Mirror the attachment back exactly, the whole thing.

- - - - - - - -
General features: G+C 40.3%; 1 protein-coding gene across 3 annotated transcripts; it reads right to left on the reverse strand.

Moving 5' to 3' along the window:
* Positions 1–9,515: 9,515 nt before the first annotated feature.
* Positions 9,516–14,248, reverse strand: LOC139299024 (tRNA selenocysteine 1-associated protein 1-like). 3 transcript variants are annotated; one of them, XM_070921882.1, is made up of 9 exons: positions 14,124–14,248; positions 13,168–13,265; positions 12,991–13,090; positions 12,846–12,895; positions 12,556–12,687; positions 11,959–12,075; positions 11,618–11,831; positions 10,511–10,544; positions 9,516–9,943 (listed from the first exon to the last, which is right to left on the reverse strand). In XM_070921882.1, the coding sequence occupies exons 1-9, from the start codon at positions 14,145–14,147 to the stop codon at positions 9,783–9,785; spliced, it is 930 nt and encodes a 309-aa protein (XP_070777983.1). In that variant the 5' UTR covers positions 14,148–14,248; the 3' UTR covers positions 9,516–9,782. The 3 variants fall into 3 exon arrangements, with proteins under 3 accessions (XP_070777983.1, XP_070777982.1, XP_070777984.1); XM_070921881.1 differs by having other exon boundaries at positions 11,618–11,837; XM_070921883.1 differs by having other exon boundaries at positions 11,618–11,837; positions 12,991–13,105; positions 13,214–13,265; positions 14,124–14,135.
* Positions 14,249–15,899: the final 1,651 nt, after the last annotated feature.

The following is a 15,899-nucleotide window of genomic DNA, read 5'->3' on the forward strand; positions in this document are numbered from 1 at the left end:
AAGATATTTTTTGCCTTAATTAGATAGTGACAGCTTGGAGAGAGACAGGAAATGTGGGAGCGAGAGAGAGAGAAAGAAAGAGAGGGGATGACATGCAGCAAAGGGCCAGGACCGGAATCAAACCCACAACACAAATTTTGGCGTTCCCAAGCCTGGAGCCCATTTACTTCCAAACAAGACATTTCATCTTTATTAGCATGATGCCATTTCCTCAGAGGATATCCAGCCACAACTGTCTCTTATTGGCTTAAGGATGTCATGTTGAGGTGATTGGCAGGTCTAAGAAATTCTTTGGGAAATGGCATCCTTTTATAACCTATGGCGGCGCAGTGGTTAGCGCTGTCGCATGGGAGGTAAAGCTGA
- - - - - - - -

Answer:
General features: G+C 40.3%; 1 protein-coding gene across 3 annotated transcripts; it reads right to left on the reverse strand.

Moving 5' to 3' along the window:
* Positions 1–9,515: 9,515 nt before the first annotated feature.
* Positions 9,516–14,248, reverse strand: LOC139299024 (tRNA selenocysteine 1-associated protein 1-like). 3 transcript variants are annotated; one of them, XM_070921882.1, is made up of 9 exons: positions 14,124–14,248; positions 13,168–13,265; positions 12,991–13,090; positions 12,846–12,895; positions 12,556–12,687; positions 11,959–12,075; positions 11,618–11,831; positions 10,511–10,544; positions 9,516–9,943 (listed from the first exon to the last, which is right to left on the reverse strand). In XM_070921882.1, the coding sequence occupies exons 1-9, from the start codon at positions 14,145–14,147 to the stop codon at positions 9,783–9,785; spliced, it is 930 nt and encodes a 309-aa protein (XP_070777983.1). In that variant the 5' UTR covers positions 14,148–14,248; the 3' UTR covers positions 9,516–9,782. The 3 variants fall into 3 exon arrangements, with proteins under 3 accessions (XP_070777983.1, XP_070777982.1, XP_070777984.1); XM_070921881.1 differs by having other exon boundaries at positions 11,618–11,837; XM_070921883.1 differs by having other exon boundaries at positions 11,618–11,837; positions 12,991–13,105; positions 13,214–13,265; positions 14,124–14,135.
* Positions 14,249–15,899: the final 1,651 nt, after the last annotated feature.

The following is a 15,899-nucleotide window of genomic DNA, read 5'->3' on the forward strand; positions in this document are numbered from 1 at the left end:
AAGATATTTTTTGCCTTAATTAGATAGTGACAGCTTGGAGAGAGACAGGAAATGTGGGAGCGAGAGAGAGAGAAAGAAAGAGAGGGGATGACATGCAGCAAAGGGCCAGGACCGGAATCAAACCCACAACACAAATTTTGGCGTTCCCAAGCCTGGAGCCCATTTACTTCCAAACAAGACATTTCATCTTTATTAGCATGATGCCATTTCCTCAGAGGATATCCAGCCACAACTGTCTCTTATTGGCTTAAGGATGTCATGTTGAGGTGATTGGCAGGTCTAAGAAATTCTTTGGGAAATGGCATCCTTTTATAACCTATGGCGGCGCAGTGGTTAGCGCTGTCGCATGGGAGGTAAAGCTGA